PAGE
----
While IoT is expanding by billions of devices annually, the enterprise clouds that process their output are only growing at a rate of thousands per year. That staggering mismatch produces several serious problems -- the biggest of which is that, for most organizations, there's no practical way to cope with all that data in a timely, efficient manner. Add in the challenges that the cloud presents to IoT data processing -- including latency, bandwidth, security and more -- and it's clear the benefits of IoT may never be realized.
Fortunately, AI in IoT is here. Advancements in both AI capabilities and IoT devices are bringing analytics where they need to be, solving IoT's top data challenges while creating dynamic networks and distributed intelligence.
The IoT data challenge: Round trips and real-time responses
In a typical enterprise network, IoT exists beyond the boundaries of the cloud, passing data back through a firewall, where it then takes residence in storage and is made available to some process or application. But with so many different devices reporting -- a number that will steadily increase -- traffic problems are inevitable. Managing the flow of so much data from so many endpoints is beyond the resources of most companies.
But wait; it gets worse. Many IoT applications are two-way streets, where data gathered by sensors has consequences in the locations they're reporting on; for example, adjusting the power consumption of a building based on changes in occupancy and weather. In many such cases, there's no time for data to make a round trip to a cloud.
In fact, it's often the case that IoT data needs to be turned into responsive action in real time, especially in scenarios such as traffic management, security intrusions or equipment failure.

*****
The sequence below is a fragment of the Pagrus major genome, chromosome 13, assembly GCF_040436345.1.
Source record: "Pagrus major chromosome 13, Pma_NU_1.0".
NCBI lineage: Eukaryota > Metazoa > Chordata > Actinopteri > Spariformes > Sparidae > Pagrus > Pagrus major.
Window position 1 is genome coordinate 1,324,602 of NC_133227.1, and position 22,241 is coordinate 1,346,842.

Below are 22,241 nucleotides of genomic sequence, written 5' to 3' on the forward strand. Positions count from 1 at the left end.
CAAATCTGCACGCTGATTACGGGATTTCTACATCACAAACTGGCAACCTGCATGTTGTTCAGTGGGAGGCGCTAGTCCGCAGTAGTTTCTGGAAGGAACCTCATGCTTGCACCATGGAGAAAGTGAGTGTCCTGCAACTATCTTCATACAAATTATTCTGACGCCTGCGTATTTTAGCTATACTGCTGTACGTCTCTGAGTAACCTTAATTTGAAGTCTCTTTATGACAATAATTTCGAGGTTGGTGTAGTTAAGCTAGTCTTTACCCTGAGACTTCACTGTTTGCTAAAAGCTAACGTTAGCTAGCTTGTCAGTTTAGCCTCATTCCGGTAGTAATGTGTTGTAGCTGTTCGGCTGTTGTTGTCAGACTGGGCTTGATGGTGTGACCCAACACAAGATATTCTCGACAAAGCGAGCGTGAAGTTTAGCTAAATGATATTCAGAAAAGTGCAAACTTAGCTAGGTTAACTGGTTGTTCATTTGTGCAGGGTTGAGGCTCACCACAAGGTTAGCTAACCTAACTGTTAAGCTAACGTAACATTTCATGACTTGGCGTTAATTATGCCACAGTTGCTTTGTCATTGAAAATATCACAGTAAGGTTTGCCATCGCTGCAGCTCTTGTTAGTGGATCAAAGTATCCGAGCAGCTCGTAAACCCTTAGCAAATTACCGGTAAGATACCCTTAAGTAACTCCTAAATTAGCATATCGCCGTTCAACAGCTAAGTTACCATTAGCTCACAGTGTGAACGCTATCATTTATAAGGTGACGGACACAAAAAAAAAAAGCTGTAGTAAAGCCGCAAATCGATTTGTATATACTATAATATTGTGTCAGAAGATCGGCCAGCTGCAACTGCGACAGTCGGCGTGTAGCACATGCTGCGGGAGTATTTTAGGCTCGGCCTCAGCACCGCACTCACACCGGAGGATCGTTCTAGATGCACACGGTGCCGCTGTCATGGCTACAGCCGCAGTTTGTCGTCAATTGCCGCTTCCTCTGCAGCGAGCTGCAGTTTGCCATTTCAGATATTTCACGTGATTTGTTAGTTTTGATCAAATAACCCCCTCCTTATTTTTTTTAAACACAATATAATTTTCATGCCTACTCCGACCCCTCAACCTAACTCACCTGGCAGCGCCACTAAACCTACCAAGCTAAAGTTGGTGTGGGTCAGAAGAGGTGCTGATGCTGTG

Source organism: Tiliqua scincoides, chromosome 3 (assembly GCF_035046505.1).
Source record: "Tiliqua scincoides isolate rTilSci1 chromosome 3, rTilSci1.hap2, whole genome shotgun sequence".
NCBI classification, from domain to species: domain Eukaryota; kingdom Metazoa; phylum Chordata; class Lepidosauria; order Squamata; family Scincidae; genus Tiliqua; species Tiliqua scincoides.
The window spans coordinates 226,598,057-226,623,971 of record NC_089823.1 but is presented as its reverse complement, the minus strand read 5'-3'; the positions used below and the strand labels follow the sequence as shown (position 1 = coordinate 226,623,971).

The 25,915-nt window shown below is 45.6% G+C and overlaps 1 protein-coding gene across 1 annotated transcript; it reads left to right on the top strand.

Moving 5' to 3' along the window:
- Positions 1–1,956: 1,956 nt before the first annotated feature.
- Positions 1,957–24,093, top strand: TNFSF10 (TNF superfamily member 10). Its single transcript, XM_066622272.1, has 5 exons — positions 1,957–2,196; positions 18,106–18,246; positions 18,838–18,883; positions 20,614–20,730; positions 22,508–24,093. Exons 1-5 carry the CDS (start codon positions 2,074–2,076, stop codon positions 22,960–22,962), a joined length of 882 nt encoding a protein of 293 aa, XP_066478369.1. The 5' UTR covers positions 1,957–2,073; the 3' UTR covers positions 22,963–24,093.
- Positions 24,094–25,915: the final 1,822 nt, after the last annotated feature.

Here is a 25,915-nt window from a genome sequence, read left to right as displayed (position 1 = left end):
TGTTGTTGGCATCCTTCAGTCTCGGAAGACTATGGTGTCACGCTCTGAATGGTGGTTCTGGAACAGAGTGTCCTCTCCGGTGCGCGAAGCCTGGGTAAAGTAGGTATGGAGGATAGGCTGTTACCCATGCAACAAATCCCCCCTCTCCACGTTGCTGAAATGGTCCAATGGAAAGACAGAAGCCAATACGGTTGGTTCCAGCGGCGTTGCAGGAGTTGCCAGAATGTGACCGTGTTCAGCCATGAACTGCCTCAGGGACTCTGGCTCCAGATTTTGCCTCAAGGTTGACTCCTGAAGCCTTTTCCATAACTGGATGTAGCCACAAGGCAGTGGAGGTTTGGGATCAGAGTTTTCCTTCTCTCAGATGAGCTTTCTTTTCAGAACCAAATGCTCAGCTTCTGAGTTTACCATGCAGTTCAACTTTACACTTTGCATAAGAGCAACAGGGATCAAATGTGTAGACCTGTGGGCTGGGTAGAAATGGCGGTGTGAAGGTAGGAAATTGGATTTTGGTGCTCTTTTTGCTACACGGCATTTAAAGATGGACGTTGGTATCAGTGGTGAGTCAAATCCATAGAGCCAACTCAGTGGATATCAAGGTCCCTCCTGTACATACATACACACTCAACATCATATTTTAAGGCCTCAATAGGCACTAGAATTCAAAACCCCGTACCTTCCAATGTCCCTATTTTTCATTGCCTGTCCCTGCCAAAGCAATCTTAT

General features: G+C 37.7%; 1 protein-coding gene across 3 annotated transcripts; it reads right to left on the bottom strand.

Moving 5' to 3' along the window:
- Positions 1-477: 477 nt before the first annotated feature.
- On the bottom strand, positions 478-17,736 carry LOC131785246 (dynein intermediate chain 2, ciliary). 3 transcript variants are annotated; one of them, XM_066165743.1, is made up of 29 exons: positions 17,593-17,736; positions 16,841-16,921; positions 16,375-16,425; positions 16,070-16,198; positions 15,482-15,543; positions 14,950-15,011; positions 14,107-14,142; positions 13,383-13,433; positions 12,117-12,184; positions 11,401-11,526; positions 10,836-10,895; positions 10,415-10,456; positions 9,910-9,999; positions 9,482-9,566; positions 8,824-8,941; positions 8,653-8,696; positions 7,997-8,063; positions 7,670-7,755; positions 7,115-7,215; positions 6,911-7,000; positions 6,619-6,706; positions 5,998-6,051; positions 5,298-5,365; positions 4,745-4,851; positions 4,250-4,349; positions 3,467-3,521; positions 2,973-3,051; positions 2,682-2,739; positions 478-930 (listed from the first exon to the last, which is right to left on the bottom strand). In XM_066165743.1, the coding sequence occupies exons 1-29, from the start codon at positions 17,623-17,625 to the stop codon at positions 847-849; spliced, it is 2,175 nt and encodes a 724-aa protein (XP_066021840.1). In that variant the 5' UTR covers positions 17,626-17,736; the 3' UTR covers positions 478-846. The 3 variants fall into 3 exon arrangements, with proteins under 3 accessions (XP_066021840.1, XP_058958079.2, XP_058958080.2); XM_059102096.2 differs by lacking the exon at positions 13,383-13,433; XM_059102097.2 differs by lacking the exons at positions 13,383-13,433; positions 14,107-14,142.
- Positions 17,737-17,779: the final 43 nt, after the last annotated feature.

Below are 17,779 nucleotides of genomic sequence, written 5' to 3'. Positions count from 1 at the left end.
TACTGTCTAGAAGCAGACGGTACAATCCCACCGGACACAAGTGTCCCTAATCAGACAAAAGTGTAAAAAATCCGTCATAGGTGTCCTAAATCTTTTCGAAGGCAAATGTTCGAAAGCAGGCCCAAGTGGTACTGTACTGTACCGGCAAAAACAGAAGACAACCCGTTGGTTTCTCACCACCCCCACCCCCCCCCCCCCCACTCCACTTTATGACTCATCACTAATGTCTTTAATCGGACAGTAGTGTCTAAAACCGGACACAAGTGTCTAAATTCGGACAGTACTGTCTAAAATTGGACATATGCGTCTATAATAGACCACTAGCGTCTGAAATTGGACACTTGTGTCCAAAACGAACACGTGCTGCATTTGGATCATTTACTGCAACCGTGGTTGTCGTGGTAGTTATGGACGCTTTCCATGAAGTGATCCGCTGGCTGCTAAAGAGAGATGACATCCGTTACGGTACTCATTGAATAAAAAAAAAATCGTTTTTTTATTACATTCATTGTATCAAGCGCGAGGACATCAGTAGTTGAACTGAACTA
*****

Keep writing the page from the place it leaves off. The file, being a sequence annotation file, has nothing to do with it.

The fix for these problems is edge computing -- extending the processing power of an enterprise network by adding gateways and IoT devices that offer local processing power. This solves several big problems, including routing and accommodation of real-time response requirements, and creates a point at which data gathered can be parsed, with some information processed on the spot and information bound for cloud storage passed on separately.
For this to work as described, one final piece must be added: AI. And that AI must live not in the cloud, but on the edge. The work of IoT, in responding to changing conditions, managing disruption and fine-tuning resources, is all about pattern detection and machine learning -- activities that can now occur, via edge computing, where that work is happening. AI needs to move out of the cloud and onto the edge.
Where AI in IoT fits
When IoT data stays local and feeds into edge-based machine learning, patterns emerge. Those patterns can become predictive of machine faults or system failures, making it possible to apply preventative maintenance and avoid disruption or downtime in manufacturing environments, for example, or to anticipate interruptions in supply chains and adjust to avoid them.
More than that, applying machine learning to production environments, traffic management and other complex environments or processes can surface unexpected patterns that lead to their optimization. AI in IoT can create intricate, detail-rich snapshots of those environments and processes that, when studied, reveal potential efficiencies that could easily go undetected by human beings reading gauges.
For example, a client of Caterpillar Marine, the marine division of machinery giant Caterpillar, used AI on IoT data collected from its fleet of ships to discover the affect hull cleaning had on ships' efficiency. The company justified the cost -- and importance -- of cleaning its ships' hulls twice a year versus once every two years, concluding that cleaning the buildup of barnacles and ocean life and remediating corrosion issues twice a year saved up to $400,000 per ship per year.
Finally, there's AI's application to the edge network itself. AI in IoT edge networks enables applications to monitor their own performance, self-optimizing over time as the applications and processes started to improve.
Call it distributed intelligence, the seeding of IoT deployments with local AI subnetworks that learn continuously, improve performance persistently and bring management not only to IoT data traffic, but to the information that needs to go back to the home cloud. It's a win-win with emergent benefits, not only solving big problems, but enabling big, often unexpected gains in the process.